ELIZABETH BRACKETT: Just over 200,000 grants have been given out by the gas company and the federal government's heating assistance program since the heating season began in Chicago. But it's just a one-time check, and often doesn't even cover one month's heating bill.
SPOKESPERSON: Could you hold for one second? I'll see if you qualify.
ELIZABETH BRACKETT: The Salvation Army, which has tripled its staff to handle the flood of calls about the gas companies grant, says demand has also increased at their food pantries and homeless shelters, a ripple effect from the high gas bills. Social services director William Fillmore says clients' needs are far from being met.
WILLIAM FILLMORE: Well, I'm particularly concerned for the poor, and also the growing ranks of the working poor, folks who have been making some progress, you know, with welfare reform and so on.
ELIZABETH BRACKETT: So how would you rate the adequacy of the city and the federal government and the gas companies response to this crisis?
WILLIAM FILLMORE: It's paltry, it's paltry.
ELIZABETH BRACKETT: So what should be done?
WILLIAM FILLMORE: I think what the city could do certainly is to set aside the tax.
ELIZABETH BRACKETT: The utility tax.
WILLIAM FILLMORE: The utility tax, I think there's a starter as a place to begin.
ELIZABETH BRACKETT: But the city has its own budget problems, caused by the harsh winter and high gas costs, according to Chicago's Commissioner of the Environment, William Abolt. Instead of dropping the 8% utility tax, Abolt says the city has responded to the crisis in other ways.
WILLIAM ABOLT: Our belief was the best thing to do was to have targeted assistance for the most needy people. So every dollar that doesn't go to pay the city's gas bill above and beyond what was normally budgeted, every single additional dollar is going into targeted assistance.
ELIZABETH BRACKETT: Abolt admits that the utility tax receipts are way up, because of the higher cost of gas. And for the first time, the city put $250,000 into People's Energy's Share the Warmth grant program. The city's mayor, Richard M. Daley, leaned on the gas company to be more responsive to its customers.
MAYOR RICHARD DALEY: We thought they should have warnings about high gas prices coming up, and also tips to customers. We think they should have done that. We think they should have talked about how to reduce usage during the winter months, insulation, a lot of things that go on.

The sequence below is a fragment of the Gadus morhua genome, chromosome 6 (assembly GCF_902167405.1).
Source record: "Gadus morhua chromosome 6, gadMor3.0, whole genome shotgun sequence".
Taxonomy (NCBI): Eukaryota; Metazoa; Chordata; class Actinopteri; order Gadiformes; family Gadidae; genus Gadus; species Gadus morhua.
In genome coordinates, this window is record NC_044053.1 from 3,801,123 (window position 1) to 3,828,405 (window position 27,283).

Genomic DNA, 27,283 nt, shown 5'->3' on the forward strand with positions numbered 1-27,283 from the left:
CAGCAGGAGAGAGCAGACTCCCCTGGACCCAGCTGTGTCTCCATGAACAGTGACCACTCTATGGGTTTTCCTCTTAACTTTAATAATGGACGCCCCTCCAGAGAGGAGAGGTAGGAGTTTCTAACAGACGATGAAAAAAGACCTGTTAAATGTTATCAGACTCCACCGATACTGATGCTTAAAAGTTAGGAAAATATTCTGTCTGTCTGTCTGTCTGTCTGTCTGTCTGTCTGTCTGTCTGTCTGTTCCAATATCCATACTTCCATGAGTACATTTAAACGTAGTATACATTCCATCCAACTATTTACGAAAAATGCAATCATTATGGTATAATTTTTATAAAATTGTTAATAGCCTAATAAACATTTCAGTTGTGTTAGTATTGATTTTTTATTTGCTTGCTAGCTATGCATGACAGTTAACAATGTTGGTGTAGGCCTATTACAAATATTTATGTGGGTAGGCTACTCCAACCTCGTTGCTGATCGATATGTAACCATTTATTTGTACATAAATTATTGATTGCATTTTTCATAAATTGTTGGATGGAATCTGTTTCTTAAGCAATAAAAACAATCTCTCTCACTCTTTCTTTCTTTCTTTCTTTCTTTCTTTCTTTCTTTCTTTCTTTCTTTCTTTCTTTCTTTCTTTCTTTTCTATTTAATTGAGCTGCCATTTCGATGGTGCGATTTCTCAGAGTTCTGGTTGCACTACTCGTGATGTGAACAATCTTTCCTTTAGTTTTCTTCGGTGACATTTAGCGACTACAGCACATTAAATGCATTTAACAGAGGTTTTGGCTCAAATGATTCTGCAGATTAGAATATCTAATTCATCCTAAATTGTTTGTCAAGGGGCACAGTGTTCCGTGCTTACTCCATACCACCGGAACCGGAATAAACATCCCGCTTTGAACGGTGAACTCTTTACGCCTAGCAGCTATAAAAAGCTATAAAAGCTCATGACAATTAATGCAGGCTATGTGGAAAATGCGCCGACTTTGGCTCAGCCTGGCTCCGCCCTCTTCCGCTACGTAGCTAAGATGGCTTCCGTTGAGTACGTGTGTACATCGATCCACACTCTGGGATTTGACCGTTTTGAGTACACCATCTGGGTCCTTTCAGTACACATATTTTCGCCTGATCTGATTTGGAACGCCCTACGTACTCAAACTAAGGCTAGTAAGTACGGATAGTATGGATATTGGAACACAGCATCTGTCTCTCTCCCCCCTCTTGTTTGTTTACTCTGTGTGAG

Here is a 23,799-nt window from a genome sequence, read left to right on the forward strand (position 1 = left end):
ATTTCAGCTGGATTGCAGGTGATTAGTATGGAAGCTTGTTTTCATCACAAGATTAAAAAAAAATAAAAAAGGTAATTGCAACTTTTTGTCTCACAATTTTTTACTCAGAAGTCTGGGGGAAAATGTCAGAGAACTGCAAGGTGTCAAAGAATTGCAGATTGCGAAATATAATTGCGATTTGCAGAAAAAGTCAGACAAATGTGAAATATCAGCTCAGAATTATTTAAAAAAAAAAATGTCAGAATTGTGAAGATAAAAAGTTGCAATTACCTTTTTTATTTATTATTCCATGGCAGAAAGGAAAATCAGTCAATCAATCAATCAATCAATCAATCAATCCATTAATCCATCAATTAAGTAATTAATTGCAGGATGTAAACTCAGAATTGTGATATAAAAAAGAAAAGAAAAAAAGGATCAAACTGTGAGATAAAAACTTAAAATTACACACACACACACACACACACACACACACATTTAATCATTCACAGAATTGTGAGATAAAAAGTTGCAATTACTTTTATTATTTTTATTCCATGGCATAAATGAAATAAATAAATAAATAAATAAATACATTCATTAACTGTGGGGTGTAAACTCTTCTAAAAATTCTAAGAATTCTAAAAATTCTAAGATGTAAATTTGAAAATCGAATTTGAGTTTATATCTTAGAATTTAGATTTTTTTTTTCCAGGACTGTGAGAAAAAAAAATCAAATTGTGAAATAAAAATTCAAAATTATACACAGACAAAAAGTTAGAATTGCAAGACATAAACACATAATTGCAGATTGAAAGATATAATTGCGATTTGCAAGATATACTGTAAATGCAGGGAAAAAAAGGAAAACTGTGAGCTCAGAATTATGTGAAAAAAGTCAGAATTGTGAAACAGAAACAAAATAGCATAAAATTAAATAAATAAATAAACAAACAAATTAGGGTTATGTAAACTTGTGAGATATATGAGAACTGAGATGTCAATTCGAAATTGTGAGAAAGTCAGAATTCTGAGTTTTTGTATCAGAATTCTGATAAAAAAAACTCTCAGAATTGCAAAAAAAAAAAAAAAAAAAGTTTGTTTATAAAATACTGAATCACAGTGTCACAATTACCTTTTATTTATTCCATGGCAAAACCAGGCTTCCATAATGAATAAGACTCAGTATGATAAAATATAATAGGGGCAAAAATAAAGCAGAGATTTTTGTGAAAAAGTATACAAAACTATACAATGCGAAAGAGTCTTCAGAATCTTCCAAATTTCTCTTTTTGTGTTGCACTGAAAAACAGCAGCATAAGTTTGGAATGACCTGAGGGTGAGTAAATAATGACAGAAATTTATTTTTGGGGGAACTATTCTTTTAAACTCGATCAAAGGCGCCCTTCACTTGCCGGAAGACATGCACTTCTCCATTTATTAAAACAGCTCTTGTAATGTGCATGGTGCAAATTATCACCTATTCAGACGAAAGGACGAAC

SPOKESPERSON: Peoples energy, Miss Holt speaking. How can I help you?
ELIZABETH BRACKETT: The gas company says it's trying.
PERSON ON PHONE: Okay, if your bill is $687.06 and you can pay at least 10%, although you said you could pay $200, that will leave you owing $487. Okay, we can divide that by 12, so that means you would be paying $41 a month for 12 months.
ELIZABETH BRACKETT: The company says it's fielding about 13,000 calls a day from customers. There's also a place to sign up for a budget payment plan on the monthly bill. But for many, there is no simple solution. Mary Elizabeth Shober says she's done everything she can think of to keep her bills down. She wears as many clothes inside her two-bedroom apartment as she does on the street, and she's turned the heat down to 62 degrees. She makes too much to qualify for any grants, but the bills are still too high for her to pay.
MARY ELIZABETH SHOBER: This energy crisis is reducing us all to the working poor. In other words, we cannot save for the future. We cannot buy something discretionary. We cannot buy a gift for someone. We can't replace appliances that we need.
ELIZABETH BRACKETT: The pain is not likely to end soon for Shober or the millions of others across the country struggling with high energy costs. In Chicago, Peoples Energy has promised not to turn anyone's heat off for non-payment until May 1. But it will take many customers years to pay off this winter's bills.